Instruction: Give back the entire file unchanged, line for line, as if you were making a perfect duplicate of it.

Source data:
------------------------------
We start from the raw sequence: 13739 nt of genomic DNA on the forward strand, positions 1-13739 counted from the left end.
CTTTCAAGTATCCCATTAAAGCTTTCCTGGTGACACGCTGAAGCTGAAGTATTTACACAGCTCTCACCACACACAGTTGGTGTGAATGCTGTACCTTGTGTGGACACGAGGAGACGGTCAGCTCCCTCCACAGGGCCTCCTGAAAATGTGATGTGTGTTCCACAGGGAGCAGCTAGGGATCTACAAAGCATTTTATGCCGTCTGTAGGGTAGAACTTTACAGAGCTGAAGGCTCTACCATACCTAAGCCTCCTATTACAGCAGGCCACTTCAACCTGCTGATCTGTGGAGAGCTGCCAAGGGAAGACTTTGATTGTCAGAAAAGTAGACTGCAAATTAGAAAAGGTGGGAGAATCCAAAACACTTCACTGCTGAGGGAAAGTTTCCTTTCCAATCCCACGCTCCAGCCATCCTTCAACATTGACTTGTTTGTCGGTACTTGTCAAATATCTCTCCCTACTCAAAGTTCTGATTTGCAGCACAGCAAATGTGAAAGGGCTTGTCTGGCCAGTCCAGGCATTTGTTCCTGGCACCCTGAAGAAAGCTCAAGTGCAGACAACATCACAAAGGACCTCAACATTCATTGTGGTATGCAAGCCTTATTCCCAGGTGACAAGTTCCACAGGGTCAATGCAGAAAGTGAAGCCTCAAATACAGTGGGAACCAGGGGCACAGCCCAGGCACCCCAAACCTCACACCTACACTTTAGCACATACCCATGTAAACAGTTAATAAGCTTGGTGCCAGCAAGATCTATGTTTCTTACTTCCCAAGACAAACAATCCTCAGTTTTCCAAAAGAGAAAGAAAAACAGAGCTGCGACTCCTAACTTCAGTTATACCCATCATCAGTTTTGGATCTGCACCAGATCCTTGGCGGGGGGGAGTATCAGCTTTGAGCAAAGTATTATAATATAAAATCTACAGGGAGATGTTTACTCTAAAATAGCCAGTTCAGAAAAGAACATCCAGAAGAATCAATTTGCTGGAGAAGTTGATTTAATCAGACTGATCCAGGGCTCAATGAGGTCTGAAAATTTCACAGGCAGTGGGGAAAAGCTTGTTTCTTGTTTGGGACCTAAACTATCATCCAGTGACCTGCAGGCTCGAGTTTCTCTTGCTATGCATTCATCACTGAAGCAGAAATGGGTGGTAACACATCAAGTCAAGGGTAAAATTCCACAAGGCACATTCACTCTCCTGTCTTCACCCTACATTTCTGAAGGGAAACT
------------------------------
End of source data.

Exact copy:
We start from the raw sequence: 13739 nt of genomic DNA on the forward strand, positions 1-13739 counted from the left end.
CTTTCAAGTATCCCATTAAAGCTTTCCTGGTGACACGCTGAAGCTGAAGTATTTACACAGCTCTCACCACACACAGTTGGTGTGAATGCTGTACCTTGTGTGGACACGAGGAGACGGTCAGCTCCCTCCACAGGGCCTCCTGAAAATGTGATGTGTGTTCCACAGGGAGCAGCTAGGGATCTACAAAGCATTTTATGCCGTCTGTAGGGTAGAACTTTACAGAGCTGAAGGCTCTACCATACCTAAGCCTCCTATTACAGCAGGCCACTTCAACCTGCTGATCTGTGGAGAGCTGCCAAGGGAAGACTTTGATTGTCAGAAAAGTAGACTGCAAATTAGAAAAGGTGGGAGAATCCAAAACACTTCACTGCTGAGGGAAAGTTTCCTTTCCAATCCCACGCTCCAGCCATCCTTCAACATTGACTTGTTTGTCGGTACTTGTCAAATATCTCTCCCTACTCAAAGTTCTGATTTGCAGCACAGCAAATGTGAAAGGGCTTGTCTGGCCAGTCCAGGCATTTGTTCCTGGCACCCTGAAGAAAGCTCAAGTGCAGACAACATCACAAAGGACCTCAACATTCATTGTGGTATGCAAGCCTTATTCCCAGGTGACAAGTTCCACAGGGTCAATGCAGAAAGTGAAGCCTCAAATACAGTGGGAACCAGGGGCACAGCCCAGGCACCCCAAACCTCACACCTACACTTTAGCACATACCCATGTAAACAGTTAATAAGCTTGGTGCCAGCAAGATCTATGTTTCTTACTTCCCAAGACAAACAATCCTCAGTTTTCCAAAAGAGAAAGAAAAACAGAGCTGCGACTCCTAACTTCAGTTATACCCATCATCAGTTTTGGATCTGCACCAGATCCTTGGCGGGGGGGAGTATCAGCTTTGAGCAAAGTATTATAATATAAAATCTACAGGGAGATGTTTACTCTAAAATAGCCAGTTCAGAAAAGAACATCCAGAAGAATCAATTTGCTGGAGAAGTTGATTTAATCAGACTGATCCAGGGCTCAATGAGGTCTGAAAATTTCACAGGCAGTGGGGAAAAGCTTGTTTCTTGTTTGGGACCTAAACTATCATCCAGTGACCTGCAGGCTCGAGTTTCTCTTGCTATGCATTCATCACTGAAGCAGAAATGGGTGGTAACACATCAAGTCAAGGGTAAAATTCCACAAGGCACATTCACTCTCCTGTCTTCACCCTACATTTCTGAAGGGAAACT